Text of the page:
How Do I Bill For Critical Care Services? What is Critical Care Service?

Critical Care is the direct care of the provider rendered to

Many times when a person has been severely injured they will be placed in the critical care unit of a hospital. This unit is designed for those people that are looking at a fatal condition or illness. These people require constant care around the clock.

The people who work in a critical care unit are considered to be the “angels” of the medical world. The people, who have devoted their lives to taking care of these ultra-sensitive patients, have made a commitment to providing care to those that are in a critical care situation.

Many of the patients consist of either people that are facing a terminal illness or have had some sort of trauma that requires special attention be given to their medical issues. These patients are often times given a low chance at recovery, but the nurses that work this unit see things in a different way, they see each patient as a chance at survival and renewal of life.

Beyond the care that they provide the patients, there is the human side that is often times shown to the family of these patients. Many times the families feel like there is no one there for them when they need someone. The nurses that work a critical care unit have a way of listening to a person and letting them know they are not alone in this issue.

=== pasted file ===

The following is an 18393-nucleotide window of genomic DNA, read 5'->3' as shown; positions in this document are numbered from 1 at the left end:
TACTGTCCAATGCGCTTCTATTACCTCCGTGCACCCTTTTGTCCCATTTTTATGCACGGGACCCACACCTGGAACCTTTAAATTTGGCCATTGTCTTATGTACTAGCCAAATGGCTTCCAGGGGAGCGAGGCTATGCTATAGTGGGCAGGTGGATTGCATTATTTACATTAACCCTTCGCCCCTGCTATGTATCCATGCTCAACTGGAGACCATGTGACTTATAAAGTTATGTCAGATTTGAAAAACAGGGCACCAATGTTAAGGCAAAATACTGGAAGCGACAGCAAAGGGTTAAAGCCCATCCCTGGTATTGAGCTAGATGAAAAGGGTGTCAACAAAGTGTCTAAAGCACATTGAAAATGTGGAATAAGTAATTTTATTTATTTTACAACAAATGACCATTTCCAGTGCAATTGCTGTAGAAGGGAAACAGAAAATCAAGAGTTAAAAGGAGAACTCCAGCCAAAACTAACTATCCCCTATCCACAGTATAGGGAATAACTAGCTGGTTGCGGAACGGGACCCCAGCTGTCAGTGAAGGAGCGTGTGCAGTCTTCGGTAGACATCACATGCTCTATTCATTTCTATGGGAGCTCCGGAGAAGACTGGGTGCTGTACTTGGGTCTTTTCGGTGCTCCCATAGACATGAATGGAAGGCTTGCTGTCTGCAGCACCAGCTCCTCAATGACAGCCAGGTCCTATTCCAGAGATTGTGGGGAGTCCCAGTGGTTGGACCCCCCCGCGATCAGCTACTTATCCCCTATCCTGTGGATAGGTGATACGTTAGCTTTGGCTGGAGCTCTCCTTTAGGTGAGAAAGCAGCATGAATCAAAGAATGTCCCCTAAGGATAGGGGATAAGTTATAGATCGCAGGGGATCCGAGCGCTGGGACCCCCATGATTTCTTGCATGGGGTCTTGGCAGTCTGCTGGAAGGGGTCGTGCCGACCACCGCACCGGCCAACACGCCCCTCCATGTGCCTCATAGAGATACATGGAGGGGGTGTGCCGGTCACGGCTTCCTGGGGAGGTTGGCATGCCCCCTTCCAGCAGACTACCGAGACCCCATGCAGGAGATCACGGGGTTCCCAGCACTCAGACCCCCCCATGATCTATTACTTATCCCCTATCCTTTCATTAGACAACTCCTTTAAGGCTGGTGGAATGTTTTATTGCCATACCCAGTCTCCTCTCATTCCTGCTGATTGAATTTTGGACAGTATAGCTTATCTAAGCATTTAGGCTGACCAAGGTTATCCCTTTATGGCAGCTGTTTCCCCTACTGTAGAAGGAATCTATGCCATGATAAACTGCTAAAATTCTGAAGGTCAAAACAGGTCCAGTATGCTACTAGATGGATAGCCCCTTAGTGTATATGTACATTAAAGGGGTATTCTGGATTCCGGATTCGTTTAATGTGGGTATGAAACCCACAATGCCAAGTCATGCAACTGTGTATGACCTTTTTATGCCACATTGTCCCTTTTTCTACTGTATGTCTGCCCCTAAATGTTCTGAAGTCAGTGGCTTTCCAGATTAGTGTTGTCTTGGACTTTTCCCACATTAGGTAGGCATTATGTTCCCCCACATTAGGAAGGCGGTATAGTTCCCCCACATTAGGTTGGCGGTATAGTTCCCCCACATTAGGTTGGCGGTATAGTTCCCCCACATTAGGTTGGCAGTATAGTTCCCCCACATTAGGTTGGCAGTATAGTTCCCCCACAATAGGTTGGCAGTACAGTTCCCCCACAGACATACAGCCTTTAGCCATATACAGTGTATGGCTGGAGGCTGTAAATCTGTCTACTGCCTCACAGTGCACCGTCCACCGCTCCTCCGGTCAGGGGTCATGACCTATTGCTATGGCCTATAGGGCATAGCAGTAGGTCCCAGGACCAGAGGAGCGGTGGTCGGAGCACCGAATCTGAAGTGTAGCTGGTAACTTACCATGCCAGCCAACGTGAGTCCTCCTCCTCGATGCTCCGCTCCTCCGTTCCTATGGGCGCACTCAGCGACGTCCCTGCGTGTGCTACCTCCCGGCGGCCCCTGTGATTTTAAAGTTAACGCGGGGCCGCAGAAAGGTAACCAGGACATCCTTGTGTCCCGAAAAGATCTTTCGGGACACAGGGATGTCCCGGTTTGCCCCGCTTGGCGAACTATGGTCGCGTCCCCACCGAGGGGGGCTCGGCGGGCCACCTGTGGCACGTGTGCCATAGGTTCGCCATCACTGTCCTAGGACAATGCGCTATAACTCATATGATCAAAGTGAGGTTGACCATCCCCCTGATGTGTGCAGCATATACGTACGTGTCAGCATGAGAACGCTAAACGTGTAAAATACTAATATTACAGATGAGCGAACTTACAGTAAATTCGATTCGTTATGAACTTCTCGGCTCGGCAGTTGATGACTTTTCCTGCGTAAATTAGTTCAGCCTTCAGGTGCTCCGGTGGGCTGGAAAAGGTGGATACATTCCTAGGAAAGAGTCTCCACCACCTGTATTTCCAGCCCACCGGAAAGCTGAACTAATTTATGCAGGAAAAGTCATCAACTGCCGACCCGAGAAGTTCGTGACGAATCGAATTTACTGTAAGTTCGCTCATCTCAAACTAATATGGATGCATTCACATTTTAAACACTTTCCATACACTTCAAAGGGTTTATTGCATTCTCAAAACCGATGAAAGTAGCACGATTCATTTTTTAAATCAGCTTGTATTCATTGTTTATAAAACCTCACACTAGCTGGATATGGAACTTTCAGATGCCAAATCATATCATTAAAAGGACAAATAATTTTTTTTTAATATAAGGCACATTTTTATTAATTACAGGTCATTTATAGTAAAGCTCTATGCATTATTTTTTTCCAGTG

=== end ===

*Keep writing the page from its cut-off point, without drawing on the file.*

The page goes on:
This reassurance can often times be comforting to a person when they need it the most. It is the job of these nurses to be there both for the patient and the family. There have been a lot of changes that have come to the critical care unit since the early days in the 1920’s.

Today many critically injured patients are given a better chance at survival given the advancements that have been made in the world of medicine. There was a time when a person that was admitted to one of these units was not expected to recover.

There is a lot more of training that one of these nurses will need to go through. The reason behind this is due to the fact that a nurse in the critical care unit has to be in a position to provide extra care than what a standard nurse is used to. There is a longer training and certification period that is required for these nurses.